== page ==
Diet Plans Are Not Just About Losing Weight PDF Print E-mail
Tuesday, 21 June 2011 17:23

By Graeme Turner

I coach a number of endurance athletes and most of them look at me quizzically when I suggest doing a diet review for them.

"Why do I need a diet plan?. I don't want to lose weight"

But most diet plans focus on far more factors than just weight loss and indeed a good diet plan can make an enormous difference in terms of realizing benefits from training and achieving your goals.

Supporting your training

A hard training session requires fuel. Imagine setting off for a drive in your car on an empty tank. It wont be long till your car stops before you reach your destination - your goal. The same is true for exercise. Your body needs an amount of fuel to allow you to complete the exercise session and create the necessary stressors on the body in order to improve and develop. Yes - there are some sessions that are best completed in a fasted state but they are after a specific adaptation. The diet plan allows the planned adaptation to be matched to the correct fueling strategy

Supporting recovery

Most people know that they require protein as the building blocks for recovery but very few people consume the correct amount. Supplement companies love to sell you big tubs of protein but this may not be necessary if your diet is balanced. In fact if you are consuming enough lean protein in your diet the additional scoops of protein powder are only really making one thing thinner - your wallet.

I often use the analogy that protein is like a load of brick for building a house. Do the bricks build the house? No - they need cement (good fats) and builders (good carbs) in order to be utilized. Working hard and not taking in enough good fats and carbs can be counter productive and cause a weakening of the muscle (catabolic state). A good diet plan ensures that the athlete is getting enough nutrients - protein, carbs and fats in the correct ratios.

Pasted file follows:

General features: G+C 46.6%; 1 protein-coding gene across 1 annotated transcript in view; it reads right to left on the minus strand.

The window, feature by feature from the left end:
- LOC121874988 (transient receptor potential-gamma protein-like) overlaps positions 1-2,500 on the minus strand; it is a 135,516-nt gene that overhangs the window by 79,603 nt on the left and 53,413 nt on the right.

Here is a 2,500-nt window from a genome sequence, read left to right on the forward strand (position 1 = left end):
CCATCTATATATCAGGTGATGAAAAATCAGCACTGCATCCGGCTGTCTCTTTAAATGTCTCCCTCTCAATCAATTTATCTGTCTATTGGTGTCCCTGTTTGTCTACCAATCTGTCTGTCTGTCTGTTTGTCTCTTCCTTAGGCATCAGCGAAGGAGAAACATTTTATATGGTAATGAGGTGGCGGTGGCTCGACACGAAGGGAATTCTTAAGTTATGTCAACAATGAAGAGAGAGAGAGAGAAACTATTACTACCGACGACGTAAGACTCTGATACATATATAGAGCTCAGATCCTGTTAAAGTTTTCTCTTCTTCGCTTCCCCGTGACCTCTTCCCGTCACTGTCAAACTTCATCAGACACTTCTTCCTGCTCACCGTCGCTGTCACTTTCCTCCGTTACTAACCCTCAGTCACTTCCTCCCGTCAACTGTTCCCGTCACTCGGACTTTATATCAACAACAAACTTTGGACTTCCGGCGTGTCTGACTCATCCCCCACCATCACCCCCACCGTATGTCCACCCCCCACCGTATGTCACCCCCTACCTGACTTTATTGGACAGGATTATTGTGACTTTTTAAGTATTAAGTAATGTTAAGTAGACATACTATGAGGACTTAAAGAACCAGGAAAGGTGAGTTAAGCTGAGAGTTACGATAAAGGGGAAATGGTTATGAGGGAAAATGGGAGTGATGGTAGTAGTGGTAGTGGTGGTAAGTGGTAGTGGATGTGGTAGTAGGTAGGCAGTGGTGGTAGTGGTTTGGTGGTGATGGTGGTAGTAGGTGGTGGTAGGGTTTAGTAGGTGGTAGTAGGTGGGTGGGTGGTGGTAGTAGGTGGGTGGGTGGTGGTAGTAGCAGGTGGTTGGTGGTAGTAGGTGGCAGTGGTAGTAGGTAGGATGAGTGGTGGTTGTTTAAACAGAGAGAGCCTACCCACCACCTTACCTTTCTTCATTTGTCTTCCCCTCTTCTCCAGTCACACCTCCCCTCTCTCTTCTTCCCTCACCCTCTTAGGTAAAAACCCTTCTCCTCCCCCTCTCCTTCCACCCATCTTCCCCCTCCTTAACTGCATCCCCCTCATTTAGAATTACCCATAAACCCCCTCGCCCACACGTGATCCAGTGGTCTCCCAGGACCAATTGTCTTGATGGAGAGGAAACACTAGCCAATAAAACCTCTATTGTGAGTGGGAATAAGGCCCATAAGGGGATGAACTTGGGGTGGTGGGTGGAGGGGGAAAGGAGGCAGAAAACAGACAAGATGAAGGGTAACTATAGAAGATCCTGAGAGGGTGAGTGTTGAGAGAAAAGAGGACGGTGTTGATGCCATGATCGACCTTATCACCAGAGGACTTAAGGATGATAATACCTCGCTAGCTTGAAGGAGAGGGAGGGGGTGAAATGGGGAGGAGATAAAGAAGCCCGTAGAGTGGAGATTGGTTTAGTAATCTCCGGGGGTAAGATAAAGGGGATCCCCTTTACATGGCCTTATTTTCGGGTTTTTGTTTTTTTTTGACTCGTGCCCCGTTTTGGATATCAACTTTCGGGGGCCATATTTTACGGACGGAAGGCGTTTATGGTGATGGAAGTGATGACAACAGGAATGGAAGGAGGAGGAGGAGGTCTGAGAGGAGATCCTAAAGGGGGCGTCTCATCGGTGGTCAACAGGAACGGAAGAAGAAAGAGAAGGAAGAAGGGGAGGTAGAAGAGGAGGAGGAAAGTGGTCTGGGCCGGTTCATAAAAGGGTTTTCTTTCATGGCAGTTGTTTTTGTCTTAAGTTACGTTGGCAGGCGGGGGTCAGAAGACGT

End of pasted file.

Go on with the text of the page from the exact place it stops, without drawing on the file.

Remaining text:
Reducing Inflammation.

Inflammation is a process by which the body's white blood cells and chemicals protect us from infection and foreign substances such as bacteria and viruses however chronic inflammation has a number of serious conditions associated with it including Rheumatoid arthritis and tendinitis. In addition it has been associated with Fever, Chills, Fatigue/loss of energy, Headaches, Loss of appetite and Muscle stiffness

A number of these conditions can be common in athletes anyway so an inflammatory diet can only exacerbate these and delay recovery. In simple terms - better recovery equals better subsequent training which equals faster/better results. Some inflammatory foods are less obvious than others. For example grain fed meats can often introduce inflammation in the body. A simple change to grass fed meats can fix this. This is another factor a good diet plan looks at

Supporting the immune system.

For an athlete, illness can significantly impact their ability to train. The conundrum is that training - especially high volume endurance training, can strain the immune system making it more likely that the type of athlete who most wants to avoid illness is also the more likely to experience it. The inclusion of specific nutrients and minerals can help support a healthy immune system.

Saving you money.

The sports supplement industry is a multi-billion dollar industry with athlete X saying that they won a certain event because they took Product Y. They won the event because they trained hard, prepared well (including diet) and executed on the day. If they are displaying Product Y's logo on their apparel chances are that they are being paid by that company.

There are also numerous articles (which are really just advertorials) stating how Product Y was proven in a study to increase time to fatigue etc by some wonderful factor. But who paid for the study? Was it independently tested?

Yes there are roles for supplements especially when people have busy lifestyles however buying every product that is advertised can be expensive. A simple diet review can tell whether that product is truly of benefit or a waste of money. It is ironic that some people spend $300 a month on supplements but wont pay 1/3 that for a diet analysis..

You will note that none of these areas mention weight loss. A diet plan, especially for an athlete is far more than about achieving 'racing weight'. It is about providing the right environment, along with training and recovery, for the athlete to meet their goals. Indeed a number of athletes training almost perfectly yet fail to achieve their goals through poor diet.

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